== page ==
Local Music Scene
Darren has a drink with PRE
Public Relations Exercise Q&A
By Darren Loucaides, Guest Contributor
Indie band Public Relations Exercise were in Leicester to do a gig at the Firebug bar, so Darren caught up with them to have a beer and a chat...
I arrive early at Firebug, amid torrential conditions. I ask the formidable looking barman whether he knows Public Relations Exercise. He nods. I ask if they'e there. They aren't. I order a pint and sit down.
They arrive 20 minutes later. Their alternative attire (leather jackets, worn jeans) would have told me this was the band, but they recognise me first.
After intros and a round of pints, the interview begins.
You've just had an album released on 02 April, Come You Are Safe, We Are From The Bombs – are you happy with it?
Lloyd (guitars): Definitely happy with the album.
Tiernan (bass): The release seems like it's been thwarted with problems from the beginning.
We were supposed to be touring the album when it came out, but our booking agent was made out of rubbish. They sent us on a tour in February and they were gonna book another one in April.
But the one in February was so bad – they were sending us to play bar mitzvahs and christenings. And pubs you've never heard of in towns that don't exist.
Everyone goes on about how great the whole DIY ethic is – these people are talking rubbish! Really, DIY’s tough. You have to do everything…
You hear about these idiot bands that get signed for a quarter of a million and they go and blow it all on hookers and throwing hookers out of windows. On cocaine.
But ultimately, it's not your money, you need to make that money back with album sales. If you don't, you get dropped.
We did a lot of it ourselves and it was hard.
What's the album about?
Lloyd (ironically): It's about the war, man!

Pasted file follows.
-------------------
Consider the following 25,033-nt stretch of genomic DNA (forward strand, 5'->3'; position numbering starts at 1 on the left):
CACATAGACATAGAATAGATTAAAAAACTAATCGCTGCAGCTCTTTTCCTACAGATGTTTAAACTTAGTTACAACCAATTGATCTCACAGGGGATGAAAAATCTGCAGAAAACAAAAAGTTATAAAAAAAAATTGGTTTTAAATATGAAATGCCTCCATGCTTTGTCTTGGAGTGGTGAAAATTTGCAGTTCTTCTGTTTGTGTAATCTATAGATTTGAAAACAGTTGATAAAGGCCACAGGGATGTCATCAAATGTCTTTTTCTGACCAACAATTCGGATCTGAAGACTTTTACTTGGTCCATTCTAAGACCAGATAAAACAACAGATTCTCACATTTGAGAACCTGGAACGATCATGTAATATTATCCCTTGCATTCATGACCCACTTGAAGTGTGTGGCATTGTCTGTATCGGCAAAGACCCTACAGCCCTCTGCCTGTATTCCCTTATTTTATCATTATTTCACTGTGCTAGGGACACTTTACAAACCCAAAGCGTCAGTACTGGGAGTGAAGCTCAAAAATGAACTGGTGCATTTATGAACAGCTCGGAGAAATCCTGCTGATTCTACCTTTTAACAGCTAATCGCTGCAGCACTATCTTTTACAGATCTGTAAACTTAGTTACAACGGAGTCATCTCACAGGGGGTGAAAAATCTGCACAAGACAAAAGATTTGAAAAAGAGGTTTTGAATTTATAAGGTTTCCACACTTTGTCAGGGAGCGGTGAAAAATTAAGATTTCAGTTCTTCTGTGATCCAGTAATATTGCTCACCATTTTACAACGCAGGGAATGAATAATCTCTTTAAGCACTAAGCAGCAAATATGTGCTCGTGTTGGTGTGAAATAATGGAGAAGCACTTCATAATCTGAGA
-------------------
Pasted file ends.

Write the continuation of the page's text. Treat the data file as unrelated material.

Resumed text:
Tiernan: War on terror! George Bush, man! Not my president, man!
Martin (vocals): I wouldn't say there was an umbrella. People have called it a compilation…
Lloyd: The songs have been written over a long time – some of them before [Tiernan was] in the band. Get The Gun was written five years ago.
No political statement?
Martin: No... Well, the name's from a song; people just liked the phrase. That song's about the war.
It's just the satirical – soldier bombing the hell out of somewhere going: come with us, everything's fine, we've just bombed you last night.
You released it through Field Records. How did they get wind of you?
Lloyd: We pursued them with blanket emails!
Martin: We were on one of the first 7" splits with Ann Arbor. Cats and Cats and Cats and Fight Fire With Water are great bands that I think [Tim, Field Records] likes. Monster Killed By Laser. Score One For Safety. Just really great bands…
Lloyd: We sent the demo and he said we were one of the only bands he wanted to see based off a demo.
Lloyd: Everyone's got their bands they're into and then there's about three that we share a common ground – Blood Brothers, At The Drive In, and Refused.
Leicester's music scene: good/bad?
Tiernan: It has some really great bands and some really awful bands. There's no middle ground. There's a lot of apathy, but I think Leicester's very good.
Martin: The old Tired Irie were brilliant. Her Name Is Calla are great. That guy, with the bald head and beard [the barman] has a thing called Death Of London, a sort of Shellac, big black thing...
Who are your favourite cartoon characters?
Martin: Goko from Dragonballs.
Tiernan: Spotty from Super Ted.
Lloyd: Peppy le Pew.
Martin: Quite a lecherous one!
What do P.R.E have to say that needs to be heard? In other words, why should people listen to you?
Martin: We're earnest in what we do. It's not that we don't want people to like us, we just love how it feels on stage and to be honest, we don't really care what people think of us. We're completely different to anything else around, I think.
Lloyd: We really enjoy what we do, and we've always been very honest about it. We're out to please ourselves, first of all. We want it to be fun. If it's fun and as long as it's honest, people will engage with us.
Tiernan: And there's also our fit drummer.
Expect big things
The interviews winds to a close. A man known only as 'the hobo' joins us, and more drinks are purchased.
The conversation drifts from hopes for the future, to plans for a party that night. I'm invited to join them at a Blood Brothers gig, being told, "you're one of the gang now!" by Tiernan.
P.R.E: a charming, down-to-earth band. It seems doubtful that the immense success they are capable of could change that.
As for the album, it's an ear-splitting train-crash waiting to happen. Expect big things.
last updated: 05/07/07